Franz Zeno Diemer (3 July 1889, in Oberammergau – 27 April 1954, in Friedrichshafen) was a flight pioneer in Bavaria, setting a number of world records, and Flight Officer for Bavarian Lifeguard Regiment.
He was born in Oberammergau, Bavaria, the son of the painter, Michael Zeno Diemer and his wife, Hermine (née Von Hillern), eldest daughter of the writer, Wilhelmine von Hillern. Trained as an engineer, in 1912 he joined the Bavarian Lifeguard Regiment, at that time a flying squadron. He was a member of "Bogohl 8" (the bomber squadron operated by the Senior Military Command) with the rank of Flying Officer.
In July 1921 he joined Dornier in Friedrichshafen as test pilot and for trial flying of new aircraft. In 1922, after Dornier's move to Marina di Pisa Italy, he worked as test pilot, head of the aerodynamics department and manager of the advertising department. From 1935 on he worked exclusively as manager of the advertising department and was editor in chief of the company newspaper "Dornier-Post" which appeared from the autumn of 1935 until July 1938.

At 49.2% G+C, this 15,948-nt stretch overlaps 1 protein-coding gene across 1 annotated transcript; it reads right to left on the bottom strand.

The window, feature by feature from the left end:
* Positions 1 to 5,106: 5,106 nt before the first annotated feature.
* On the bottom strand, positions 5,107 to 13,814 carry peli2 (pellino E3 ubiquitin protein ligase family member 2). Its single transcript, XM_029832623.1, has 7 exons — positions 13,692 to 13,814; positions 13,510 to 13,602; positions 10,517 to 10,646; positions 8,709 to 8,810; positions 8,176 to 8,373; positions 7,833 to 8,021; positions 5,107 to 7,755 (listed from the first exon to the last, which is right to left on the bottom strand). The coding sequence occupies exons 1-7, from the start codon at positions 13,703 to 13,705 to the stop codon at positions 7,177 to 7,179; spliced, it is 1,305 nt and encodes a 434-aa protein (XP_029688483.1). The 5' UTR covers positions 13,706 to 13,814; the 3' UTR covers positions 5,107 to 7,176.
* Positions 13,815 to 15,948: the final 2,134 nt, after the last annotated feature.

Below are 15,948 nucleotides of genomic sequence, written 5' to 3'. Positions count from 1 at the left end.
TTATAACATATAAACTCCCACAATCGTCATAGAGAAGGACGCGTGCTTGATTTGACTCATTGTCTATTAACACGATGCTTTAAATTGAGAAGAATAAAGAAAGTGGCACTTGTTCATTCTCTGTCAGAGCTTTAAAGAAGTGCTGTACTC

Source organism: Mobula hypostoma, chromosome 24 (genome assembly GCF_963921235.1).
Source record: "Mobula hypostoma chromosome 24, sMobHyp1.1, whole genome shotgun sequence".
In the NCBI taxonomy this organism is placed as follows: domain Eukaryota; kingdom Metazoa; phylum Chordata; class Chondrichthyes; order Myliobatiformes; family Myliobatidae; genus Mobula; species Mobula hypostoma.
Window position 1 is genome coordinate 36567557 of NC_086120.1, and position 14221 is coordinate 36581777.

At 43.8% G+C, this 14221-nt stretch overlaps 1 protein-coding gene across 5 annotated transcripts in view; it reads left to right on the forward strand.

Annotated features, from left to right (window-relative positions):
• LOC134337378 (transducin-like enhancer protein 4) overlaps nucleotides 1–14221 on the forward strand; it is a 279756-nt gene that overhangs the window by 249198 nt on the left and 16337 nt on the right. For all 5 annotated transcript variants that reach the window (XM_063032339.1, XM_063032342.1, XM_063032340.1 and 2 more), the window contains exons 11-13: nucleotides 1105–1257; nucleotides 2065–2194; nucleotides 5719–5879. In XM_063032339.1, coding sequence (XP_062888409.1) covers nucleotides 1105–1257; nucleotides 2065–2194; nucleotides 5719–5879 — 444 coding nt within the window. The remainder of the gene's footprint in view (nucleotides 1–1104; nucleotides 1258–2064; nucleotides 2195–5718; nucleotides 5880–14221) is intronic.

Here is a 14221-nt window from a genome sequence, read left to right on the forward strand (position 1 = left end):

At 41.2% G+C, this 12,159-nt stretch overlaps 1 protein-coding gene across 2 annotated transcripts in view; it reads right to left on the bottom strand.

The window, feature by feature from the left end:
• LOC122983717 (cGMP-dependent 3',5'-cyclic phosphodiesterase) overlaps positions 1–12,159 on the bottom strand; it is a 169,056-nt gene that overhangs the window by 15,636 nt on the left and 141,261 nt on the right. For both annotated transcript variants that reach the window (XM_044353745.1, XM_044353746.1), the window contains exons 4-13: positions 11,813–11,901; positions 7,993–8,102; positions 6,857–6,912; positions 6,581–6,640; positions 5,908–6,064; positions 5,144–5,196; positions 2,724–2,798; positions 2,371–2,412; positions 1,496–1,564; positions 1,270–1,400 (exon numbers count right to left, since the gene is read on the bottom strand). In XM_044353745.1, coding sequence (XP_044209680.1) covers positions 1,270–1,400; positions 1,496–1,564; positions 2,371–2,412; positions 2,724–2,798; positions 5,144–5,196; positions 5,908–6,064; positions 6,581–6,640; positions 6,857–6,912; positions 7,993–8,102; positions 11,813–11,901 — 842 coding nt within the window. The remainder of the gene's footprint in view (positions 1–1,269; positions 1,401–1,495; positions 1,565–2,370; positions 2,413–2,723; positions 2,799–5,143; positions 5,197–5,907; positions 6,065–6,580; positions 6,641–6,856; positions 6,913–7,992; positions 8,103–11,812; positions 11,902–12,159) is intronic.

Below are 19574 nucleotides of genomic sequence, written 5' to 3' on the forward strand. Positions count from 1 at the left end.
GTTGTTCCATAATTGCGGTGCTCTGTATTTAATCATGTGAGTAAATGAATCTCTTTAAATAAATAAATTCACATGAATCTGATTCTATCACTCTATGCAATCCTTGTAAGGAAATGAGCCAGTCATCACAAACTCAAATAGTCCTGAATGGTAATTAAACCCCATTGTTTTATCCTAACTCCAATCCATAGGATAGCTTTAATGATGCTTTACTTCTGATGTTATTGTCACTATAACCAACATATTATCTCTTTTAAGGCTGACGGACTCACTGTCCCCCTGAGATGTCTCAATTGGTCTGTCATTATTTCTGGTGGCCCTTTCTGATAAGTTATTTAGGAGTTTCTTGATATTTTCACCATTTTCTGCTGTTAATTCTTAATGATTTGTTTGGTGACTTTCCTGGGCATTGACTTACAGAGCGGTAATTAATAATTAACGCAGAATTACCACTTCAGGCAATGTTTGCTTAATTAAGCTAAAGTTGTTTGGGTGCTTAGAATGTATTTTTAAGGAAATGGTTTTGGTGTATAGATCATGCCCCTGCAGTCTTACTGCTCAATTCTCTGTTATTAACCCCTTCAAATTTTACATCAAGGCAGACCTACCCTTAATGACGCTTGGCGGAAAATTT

From August 1939 to the end 1944, he was in the German Air Force, but post World War II he rejoined Dornier and assumed charge of the suggestions scheme, retiring in March 1946.
Functions at BMW
Test pilot for BMW.
On 17 June 1919 he flew a DFW F37 powered by a BMW IV engine to an unofficial world record height of 9,760 m (32,021 ft) from Oberwiesenfeld, reaching that altitude in 89 min.
On 13 September 1919 he set a world altitude record for a passenger aircraft (8 people on board, 6,750 m (22,146 ft)) in a Junkers F.13 powered by a BMW IIIa aircraft engine (the pilot, however, may have been Moes).
Later in Life
Died in Friedrichshafen.